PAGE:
Lost ancient texts recovered and published online through international partnership

Previously unknown classical Greek mythological and medical works, newly discovered classical scientific texts preserved only in Syriac translation, religious writings in extinct languages, an ancient Christian poem describing Old Testament figures in Homeric style and detailed illustrations of plants, buildings and people have re-emerged for the first time in centuries through the Sinai Palimpsests Project.

The five-year collaboration is the largest effort of its kind to recover erased or obscured information from historical source material. Seventy-four palimpsests totaling some 6,800 pages in 10 languages contain erased layers of writing from the fifth to the 12th centuries. They are accessible to students, scholars and the public at sinaipalimpsests.org.

“By revealing these long-hidden materials and preserving them for future generations, this project makes possible advanced research and scholarship by scholars around the world,” said UCLA Norman and Armena Powell University Librarian Ginny Steel. “We are extremely grateful to Arcadia for its visionary support of this international effort.”

A UNESCO World Heritage site located in a region that is sacred to Christianity, Islam and Judaism, St. Catherine’s Monastery is the oldest continuously inhabited Christian monastery in the world. Access to its collection of ancient and medieval manuscripts, considered second only to that of the Vatican Library, has often been difficult due to its remoteness and the region’s volatile political climate. In addition to revealing hidden content and making it accessible, this project has also preserved these fragile materials.

Anthea Case, principal adviser to the Arcadia Fund, says, “We are enormously proud to have supported the project at St Catherine’s Monastery from its very beginning to successful completion.”

Among the palimpsests are texts in Ethiopic and Latin, demonstrating the monastery’s centrality in the world of medieval Christendom; previously unknown texts in the extinct language Christian Palestinian Aramaic, including a newly discovered story of an early Christian martyr; and early biblical texts in numerous languages.

There are also the earliest surviving copies of several Hippocratic medical treatises and a previously unknown mythological poem from ancient Greece that mentions Zeus, Hades, Hera, Hermes and Persephone. In addition to the oldest surviving illustration in a secular Latin manuscript, illustrations include medicinal herbs, human faces and figures and portions of buildings. There are a number of double palimpsests from parchment that was re-used multiple times.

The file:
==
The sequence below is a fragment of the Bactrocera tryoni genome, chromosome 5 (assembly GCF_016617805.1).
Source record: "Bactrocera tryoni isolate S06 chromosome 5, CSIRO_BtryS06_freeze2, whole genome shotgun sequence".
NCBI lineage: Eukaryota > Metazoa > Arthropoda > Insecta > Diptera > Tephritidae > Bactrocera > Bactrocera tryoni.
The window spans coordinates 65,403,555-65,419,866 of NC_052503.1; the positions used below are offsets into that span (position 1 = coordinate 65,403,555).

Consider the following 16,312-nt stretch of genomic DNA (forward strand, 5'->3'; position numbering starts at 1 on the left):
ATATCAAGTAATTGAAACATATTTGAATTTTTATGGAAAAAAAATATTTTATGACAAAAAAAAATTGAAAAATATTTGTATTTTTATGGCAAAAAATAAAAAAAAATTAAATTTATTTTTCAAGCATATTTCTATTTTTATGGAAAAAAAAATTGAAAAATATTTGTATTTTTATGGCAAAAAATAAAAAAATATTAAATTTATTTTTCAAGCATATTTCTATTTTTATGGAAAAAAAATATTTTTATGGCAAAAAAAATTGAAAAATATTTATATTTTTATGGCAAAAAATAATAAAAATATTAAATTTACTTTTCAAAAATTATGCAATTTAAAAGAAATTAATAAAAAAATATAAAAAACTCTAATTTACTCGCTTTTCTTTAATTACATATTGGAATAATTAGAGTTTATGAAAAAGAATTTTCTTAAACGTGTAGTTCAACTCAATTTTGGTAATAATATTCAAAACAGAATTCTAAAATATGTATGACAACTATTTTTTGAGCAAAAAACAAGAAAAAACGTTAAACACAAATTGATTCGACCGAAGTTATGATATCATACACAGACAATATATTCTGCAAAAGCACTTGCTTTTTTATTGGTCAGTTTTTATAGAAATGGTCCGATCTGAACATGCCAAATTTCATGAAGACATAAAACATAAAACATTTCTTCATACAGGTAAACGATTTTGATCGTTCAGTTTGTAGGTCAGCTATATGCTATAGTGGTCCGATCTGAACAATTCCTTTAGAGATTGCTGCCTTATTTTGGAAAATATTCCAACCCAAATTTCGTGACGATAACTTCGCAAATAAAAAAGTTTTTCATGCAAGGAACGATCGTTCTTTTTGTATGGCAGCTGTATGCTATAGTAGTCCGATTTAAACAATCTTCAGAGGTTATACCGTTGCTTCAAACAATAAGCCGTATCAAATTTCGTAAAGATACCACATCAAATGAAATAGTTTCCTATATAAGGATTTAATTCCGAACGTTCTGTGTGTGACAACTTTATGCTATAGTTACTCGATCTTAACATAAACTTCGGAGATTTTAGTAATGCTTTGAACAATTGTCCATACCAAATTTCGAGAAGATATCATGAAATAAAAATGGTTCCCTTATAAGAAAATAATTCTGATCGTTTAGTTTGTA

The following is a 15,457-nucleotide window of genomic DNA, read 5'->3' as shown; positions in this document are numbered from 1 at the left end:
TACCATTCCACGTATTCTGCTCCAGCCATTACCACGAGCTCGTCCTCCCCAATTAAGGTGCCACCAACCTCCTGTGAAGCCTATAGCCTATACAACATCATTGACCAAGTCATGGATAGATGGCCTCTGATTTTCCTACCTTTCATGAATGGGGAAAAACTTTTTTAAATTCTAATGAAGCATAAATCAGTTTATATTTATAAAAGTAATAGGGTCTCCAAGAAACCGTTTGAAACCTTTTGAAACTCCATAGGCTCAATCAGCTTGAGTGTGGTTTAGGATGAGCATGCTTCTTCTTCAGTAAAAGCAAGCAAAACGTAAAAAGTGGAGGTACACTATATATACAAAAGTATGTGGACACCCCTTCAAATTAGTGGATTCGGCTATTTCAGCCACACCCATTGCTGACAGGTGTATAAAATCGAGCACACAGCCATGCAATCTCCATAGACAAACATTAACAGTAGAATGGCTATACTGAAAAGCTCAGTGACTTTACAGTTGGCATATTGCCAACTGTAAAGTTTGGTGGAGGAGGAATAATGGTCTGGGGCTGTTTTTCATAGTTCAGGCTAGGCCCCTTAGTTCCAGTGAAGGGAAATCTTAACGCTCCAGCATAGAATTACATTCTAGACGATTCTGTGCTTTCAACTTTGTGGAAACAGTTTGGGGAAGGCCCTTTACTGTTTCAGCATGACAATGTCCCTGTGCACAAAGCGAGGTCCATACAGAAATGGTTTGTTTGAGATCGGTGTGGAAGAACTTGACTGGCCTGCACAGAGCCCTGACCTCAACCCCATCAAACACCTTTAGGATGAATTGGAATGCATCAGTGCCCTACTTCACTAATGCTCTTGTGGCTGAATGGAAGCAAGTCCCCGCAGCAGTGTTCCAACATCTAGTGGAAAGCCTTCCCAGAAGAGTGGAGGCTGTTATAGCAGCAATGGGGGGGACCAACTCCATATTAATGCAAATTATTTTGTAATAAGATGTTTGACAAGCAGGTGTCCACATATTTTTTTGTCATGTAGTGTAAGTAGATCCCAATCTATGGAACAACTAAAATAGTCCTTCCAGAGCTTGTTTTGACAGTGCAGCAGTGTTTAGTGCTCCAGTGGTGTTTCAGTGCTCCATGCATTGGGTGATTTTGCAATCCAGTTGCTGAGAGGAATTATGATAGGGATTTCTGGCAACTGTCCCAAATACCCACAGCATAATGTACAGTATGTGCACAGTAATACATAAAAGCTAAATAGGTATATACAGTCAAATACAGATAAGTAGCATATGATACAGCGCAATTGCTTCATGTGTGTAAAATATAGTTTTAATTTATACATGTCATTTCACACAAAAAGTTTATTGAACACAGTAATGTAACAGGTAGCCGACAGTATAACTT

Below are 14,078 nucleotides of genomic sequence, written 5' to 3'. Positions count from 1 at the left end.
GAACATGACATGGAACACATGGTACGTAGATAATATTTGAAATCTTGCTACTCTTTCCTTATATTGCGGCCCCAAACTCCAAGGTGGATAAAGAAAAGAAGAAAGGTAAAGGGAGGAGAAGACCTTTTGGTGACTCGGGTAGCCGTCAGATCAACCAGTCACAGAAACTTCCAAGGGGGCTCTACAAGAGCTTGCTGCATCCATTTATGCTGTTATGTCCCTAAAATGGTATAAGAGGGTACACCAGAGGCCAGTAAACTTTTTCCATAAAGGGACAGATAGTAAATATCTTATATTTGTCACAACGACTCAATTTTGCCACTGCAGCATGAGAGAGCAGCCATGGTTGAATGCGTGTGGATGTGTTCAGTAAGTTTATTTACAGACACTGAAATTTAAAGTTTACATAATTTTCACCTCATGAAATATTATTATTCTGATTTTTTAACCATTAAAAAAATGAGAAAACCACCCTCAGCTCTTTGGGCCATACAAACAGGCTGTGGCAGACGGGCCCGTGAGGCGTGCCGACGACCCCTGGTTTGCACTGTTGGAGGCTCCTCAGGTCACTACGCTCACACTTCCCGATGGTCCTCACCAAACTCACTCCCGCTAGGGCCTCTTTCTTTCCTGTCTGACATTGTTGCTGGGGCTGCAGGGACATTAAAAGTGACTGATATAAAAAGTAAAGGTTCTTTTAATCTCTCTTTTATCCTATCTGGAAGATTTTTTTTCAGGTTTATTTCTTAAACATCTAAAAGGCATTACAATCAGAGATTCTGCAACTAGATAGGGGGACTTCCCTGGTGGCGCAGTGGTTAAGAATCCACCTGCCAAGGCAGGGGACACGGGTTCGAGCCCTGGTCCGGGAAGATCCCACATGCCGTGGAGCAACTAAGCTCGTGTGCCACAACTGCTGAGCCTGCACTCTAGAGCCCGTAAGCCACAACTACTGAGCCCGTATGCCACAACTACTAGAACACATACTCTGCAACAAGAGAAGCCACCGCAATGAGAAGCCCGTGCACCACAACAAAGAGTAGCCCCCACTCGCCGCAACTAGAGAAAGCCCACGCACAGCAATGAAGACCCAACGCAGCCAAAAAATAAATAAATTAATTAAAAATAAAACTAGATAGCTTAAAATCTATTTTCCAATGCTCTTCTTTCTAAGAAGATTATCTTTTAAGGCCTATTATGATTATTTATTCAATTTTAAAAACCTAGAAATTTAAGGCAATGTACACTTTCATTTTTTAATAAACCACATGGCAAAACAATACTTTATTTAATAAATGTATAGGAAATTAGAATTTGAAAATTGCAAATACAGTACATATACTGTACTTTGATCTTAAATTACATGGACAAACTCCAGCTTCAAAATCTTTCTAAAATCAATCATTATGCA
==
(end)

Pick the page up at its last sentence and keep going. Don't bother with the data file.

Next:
Michael Phelps, EMEL project director, states, “With the gracious collaboration of the monks of St. Catherine’s Monastery, this project has not only recovered individual texts of historical significance; it is also restoring the voices of whose literatures have been mostly lost.”

The spectral imaging process involves illuminating a manuscript with successive wavelengths of light from ultraviolet through the visible spectrum to infrared. The raw data is then processed to generate derivative images that maximize the legibility of erased content. The UCLA Library previously partnered with an international team on a similar project focused on the papers of the famous explorer David Livingston.

Arcadia Fund is a charitable fund of Lisbet Rausing and Peter Baldwin. Arcadia serves humanity by preserving endangered cultural heritage and ecosystems. Because knowledge should belong to all, Arcadia also promotes open access, seeking to make information available without barriers of cost or distance.

Arcadia has a history of support for education and research at UCLA. Its major gifts to the Library include $5 million to support transformative change in print and digital collections and $3.4 million to capture and provide online access to international ephemeral materials.

As one of the world’s leading research libraries, the UCLA Library is globally recognized as an innovator in library collections and services. Last year, more than 20 million people accessed the UCLA Library’s digital and online resources, which now include the largest collection of spectral images in the world. By preserving global cultural heritage, the Library fuels the transfer of knowledge across generations and around the world.

EMEL uses digital technologies to preserve and provide access to ancient and medieval manuscripts.  It specializes in the design of systems to support fragile manuscripts during digitization and in the recovery of text from damaged, deteriorated or erased manuscripts.  Arcadia provided EMEL a grant of $2.1 million in support of this collaboration with St. Catherine’s Monastery to recover erased texts among its many palimpsests.

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